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Title: Kanu O Ka Aina: Navigating Between Two Worlds 
Author: Hansen, Ann Dugdale
Date: 2011
Abstract: For decades Hawaiian students have failed to thrive academically in public education. In order to understand the reason behind that difficulty, this study examines the history of education in Hawai‘i and the cultural dissonance between the expectations in mainstream classrooms and expectations for how Hawaiian children are to learn and behave. With public charter schools as a vehicle, Hawaiian leaders and educators design a culturally congruent pedagogy that side-steps the mismatch of expectations in the conventional schools. By using Hawaiian cultural wisdom as a foundation, Kanu o ka ‘Āina Charter School aims not only to ground their students in cultural knowledge but also prepare them to thrive in the 21st century. This study explores how effectively Kanu o ka ‘Āina is able to navigate between two worlds.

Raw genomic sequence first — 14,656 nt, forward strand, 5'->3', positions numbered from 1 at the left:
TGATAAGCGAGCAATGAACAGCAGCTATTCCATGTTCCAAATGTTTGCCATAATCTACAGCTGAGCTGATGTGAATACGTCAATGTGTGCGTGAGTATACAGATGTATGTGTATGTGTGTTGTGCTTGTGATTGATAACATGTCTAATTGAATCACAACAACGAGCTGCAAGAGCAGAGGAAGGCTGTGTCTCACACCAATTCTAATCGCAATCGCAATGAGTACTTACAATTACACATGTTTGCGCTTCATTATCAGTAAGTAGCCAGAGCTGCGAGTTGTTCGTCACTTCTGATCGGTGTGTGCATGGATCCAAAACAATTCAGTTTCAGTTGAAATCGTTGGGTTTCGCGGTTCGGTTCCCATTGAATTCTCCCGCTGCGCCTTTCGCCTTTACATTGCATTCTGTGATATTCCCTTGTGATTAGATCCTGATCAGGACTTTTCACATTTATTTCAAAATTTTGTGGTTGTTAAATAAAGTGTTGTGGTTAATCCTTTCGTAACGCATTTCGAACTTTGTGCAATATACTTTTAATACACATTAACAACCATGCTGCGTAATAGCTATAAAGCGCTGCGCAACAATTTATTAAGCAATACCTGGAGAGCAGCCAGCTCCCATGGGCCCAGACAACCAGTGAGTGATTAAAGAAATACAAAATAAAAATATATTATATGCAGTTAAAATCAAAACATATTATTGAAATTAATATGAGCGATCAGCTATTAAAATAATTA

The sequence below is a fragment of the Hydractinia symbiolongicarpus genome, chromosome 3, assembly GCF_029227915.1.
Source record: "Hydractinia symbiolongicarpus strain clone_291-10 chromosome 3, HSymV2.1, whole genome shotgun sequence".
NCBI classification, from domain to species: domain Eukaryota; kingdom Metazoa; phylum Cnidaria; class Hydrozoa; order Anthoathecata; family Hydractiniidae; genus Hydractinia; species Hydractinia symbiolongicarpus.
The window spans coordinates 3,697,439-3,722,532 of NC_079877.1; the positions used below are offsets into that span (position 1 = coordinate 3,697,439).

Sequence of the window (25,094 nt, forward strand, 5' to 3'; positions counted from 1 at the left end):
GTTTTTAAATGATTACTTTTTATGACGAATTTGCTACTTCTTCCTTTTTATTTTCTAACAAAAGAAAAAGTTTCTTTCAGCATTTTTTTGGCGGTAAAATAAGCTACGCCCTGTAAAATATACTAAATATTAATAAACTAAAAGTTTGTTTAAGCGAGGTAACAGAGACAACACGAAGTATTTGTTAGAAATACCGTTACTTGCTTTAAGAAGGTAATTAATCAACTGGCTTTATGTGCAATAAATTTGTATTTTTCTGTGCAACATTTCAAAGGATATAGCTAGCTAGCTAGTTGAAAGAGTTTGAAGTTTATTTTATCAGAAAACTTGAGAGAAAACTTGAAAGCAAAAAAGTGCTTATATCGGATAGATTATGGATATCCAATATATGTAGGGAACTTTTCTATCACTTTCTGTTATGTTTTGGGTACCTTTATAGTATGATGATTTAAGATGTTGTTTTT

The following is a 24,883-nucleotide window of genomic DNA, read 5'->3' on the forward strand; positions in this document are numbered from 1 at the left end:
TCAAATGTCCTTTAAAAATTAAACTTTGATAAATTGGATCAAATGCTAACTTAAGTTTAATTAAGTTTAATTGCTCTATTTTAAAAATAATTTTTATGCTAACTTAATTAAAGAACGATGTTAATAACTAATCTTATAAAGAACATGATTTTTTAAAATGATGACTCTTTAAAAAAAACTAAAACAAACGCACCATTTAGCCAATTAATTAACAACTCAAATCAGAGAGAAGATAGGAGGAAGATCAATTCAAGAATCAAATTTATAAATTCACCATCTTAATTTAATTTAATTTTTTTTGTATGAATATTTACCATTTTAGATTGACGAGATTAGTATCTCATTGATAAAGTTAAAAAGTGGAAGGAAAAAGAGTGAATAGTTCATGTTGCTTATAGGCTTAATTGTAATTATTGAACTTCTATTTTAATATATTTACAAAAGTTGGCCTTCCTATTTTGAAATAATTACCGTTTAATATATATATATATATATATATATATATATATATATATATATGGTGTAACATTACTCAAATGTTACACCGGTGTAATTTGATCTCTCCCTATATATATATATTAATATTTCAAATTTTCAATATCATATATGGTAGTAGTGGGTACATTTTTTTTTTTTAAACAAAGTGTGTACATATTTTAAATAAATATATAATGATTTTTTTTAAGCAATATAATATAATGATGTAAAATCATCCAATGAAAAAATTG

Description: Thesis (M.A.)--University of Hawaii at Manoa, 2011 Pacific Islands Studies
Pages/Duration: xv, 146 leaves + 1 CD
Rights: All UHM dissertations and theses are protected by copyright. They may be viewed from this source for any purpose, but reproduction or distribution in any format is prohibited without written permission from the copyright owner.
Keywords: Polynesia - Hawaii
LC Subject Headings: Education--Charter Schools--Hawaii.

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